COVID-19 infection can also be detected indirectly by measuring the host immune response to SARS-CoV-2 infection. Serological diagnosis is especially important for patients with mild to moderate illness who may present late, beyond the first 2 weeks of illness onset. Serological diagnosis also is becoming an important tool to understand the extent of COVID-19 in the community and to identify individuals who are immune and potentially “protected” from becoming infected.

The most sensitive and earliest serological marker is total antibodies, levels of which begin to increase from the second week of symptom onset.6 Although IgM and IgG ELISA have been found to be positive even as early as the fourth day after symptom onset, higher levels occur in the second and third week of illness.

For example, IgM and IgG seroconversion occurred in all patients between the third and fourth week of clinical illness onset as measured in 23 patients by To et al7 and 85 patients by Xiang et al.8 Thereafter IgM begins to decline and reaches lower levels by week 5 and almost disappears by week 7, whereas IgG persists beyond 7 weeks.9 In a study of 140 patients, combined sensitivity of PCR and IgM ELISA directed at nucleocapsid (NC) antigen was 98.6% vs 51.9% with a single PCR test. During the first 5.5 days, quantitative PCR had a higher positivity rate than IgM, whereas IgM ELISA had a higher positivity rate after day 5.5 of illness.10

ELISA-based IgM and IgG antibody tests have greater than 95% specificity for diagnosis of COVID-19. Testing of paired serum samples with the initial PCR and the second 2 weeks later can further increase diagnostic accuracy. Typically, the majority of antibodies are produced against the most abundant protein of the virus, which is the NC. Therefore, tests that detect antibodies to NC would be the most sensitive. However, the receptor-binding domain of S (RBD-S) protein is the host attachment protein, and antibodies to RBD-S would be more specific and are expected to be neutralizing. Therefore, using one or both antigens for detecting IgG and IgM would result in high sensitivity.7 Antibodies may, however, have cross-reactivity with SARS-CoV and possibly other coronaviruses.

Rapid point-of-care tests for detection of antibodies have been widely developed and marketed and are of variable quality. Many manufacturers do not reveal the nature of antigens used. These tests are purely qualitative in nature and can only indicate the presence or absence of SARS-CoV-2 antibodies. The presence of neutralizing antibodies can only be confirmed by a plaque reduction neutralization test. However, high titers of IgG antibodies detected by ELISA have been shown to positively correlate with neutralizing antibodies.7 The long-term persistence and duration of protection conferred by the neutralizing antibodies remains unknown.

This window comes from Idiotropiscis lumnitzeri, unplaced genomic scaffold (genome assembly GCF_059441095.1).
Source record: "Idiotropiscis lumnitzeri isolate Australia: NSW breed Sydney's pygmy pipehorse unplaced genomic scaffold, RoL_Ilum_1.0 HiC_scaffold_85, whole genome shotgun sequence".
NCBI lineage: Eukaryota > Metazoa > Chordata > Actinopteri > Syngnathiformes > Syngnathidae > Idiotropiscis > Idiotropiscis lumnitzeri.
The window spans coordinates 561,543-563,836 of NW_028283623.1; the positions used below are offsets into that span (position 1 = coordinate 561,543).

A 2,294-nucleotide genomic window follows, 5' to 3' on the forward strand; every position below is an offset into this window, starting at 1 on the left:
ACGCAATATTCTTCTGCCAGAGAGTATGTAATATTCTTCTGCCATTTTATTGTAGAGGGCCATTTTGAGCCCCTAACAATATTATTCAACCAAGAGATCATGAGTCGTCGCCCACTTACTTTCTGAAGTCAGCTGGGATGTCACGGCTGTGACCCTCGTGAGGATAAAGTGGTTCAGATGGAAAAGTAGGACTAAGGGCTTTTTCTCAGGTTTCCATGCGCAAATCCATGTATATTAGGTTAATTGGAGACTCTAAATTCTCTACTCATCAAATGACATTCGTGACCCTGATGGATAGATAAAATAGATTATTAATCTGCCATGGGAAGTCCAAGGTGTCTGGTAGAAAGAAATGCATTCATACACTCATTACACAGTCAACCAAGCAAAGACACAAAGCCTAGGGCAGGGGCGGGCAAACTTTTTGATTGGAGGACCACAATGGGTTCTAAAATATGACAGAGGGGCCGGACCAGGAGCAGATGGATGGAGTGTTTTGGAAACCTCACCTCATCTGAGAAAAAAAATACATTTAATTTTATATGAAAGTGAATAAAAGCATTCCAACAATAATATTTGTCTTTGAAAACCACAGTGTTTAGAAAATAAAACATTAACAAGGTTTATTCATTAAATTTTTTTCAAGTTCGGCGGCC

Using available evidence, a clinically useful timeline of diagnostic markers for detection of COVID-19 has been devised (Figure). Most of the available data are for adult populations who are not immunocompromised. The time course of PCR positivity and seroconversion may vary in children and other groups, including the large population of asymptomatic individuals who go undiagnosed without active surveillance. Many questions remain, particularly how long potential immunity lasts in individuals, both asymptomatic and symptomatic, who are infected with SARS-CoV-2.

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Article Information

Corresponding Author: Sundararaj Stanleyraj Jeremiah, MD, Department of Microbiology and Molecular Biodefense Research, Yokohama City University School of Medicine, 3-9 Fukuura, Kanazawa-ku, Yokohama 236-0004, Japan (rediffjerry@gmail.com).

Published Online: May 6, 2020. doi:10.1001/jama.2020.8259

Conflict of Interest Disclosures: None reported.

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6 Comments for this article
Interpreting a Variety of Diagnostic Tests for SARS-CoV-2 and COVID-19
Michael McAleer, PhD (Econometrics), Queen's | Asia University, Taiwan
The detailed and informative paper on interpreting diagnostic tests for the SARS-CoV-2 virus that causes the COVID-19 disease is based on two types of diagnostics in common use, namely :

(1) Reverse transcriptase–polymerase chain reaction (RT-PCR); 

(2) IgM and IgG enzyme-linked immunosorbent assay (ELISA).

It is striking that the results of the diagnostic tests can and do vary over time, which lends itself to the possibility of rigorous time series analysis, if appropriate data were to be made available. 

The null hypothesis of any diagnostic test of the virus and the associated disease, as given in (1), is that
a negative test is presumed, namely:

Null Hypothesis (H0): No confirmation of the virus.

The critical issue in using any diagnostic test, or combination of a variety of tests, is how to achieve a correct diagnosis of a positive outcome.  

For a detailed discussion of diagnostic testing of COVID-19, see (2), which suggests a number of diagnostics of the viral infection, none of which seems to have been used in the invaluable Viewpoint.

It is well known that the purpose of any diagnostic test is to achieve high power, which involves the rejection of a false null hypothesis, leading to a true positive diagnosis.

In cases where several diagnostic tests are available, with none being paramount, the use of a variety of tests will lead to a more accurate diagnosis by increasing the number of tests.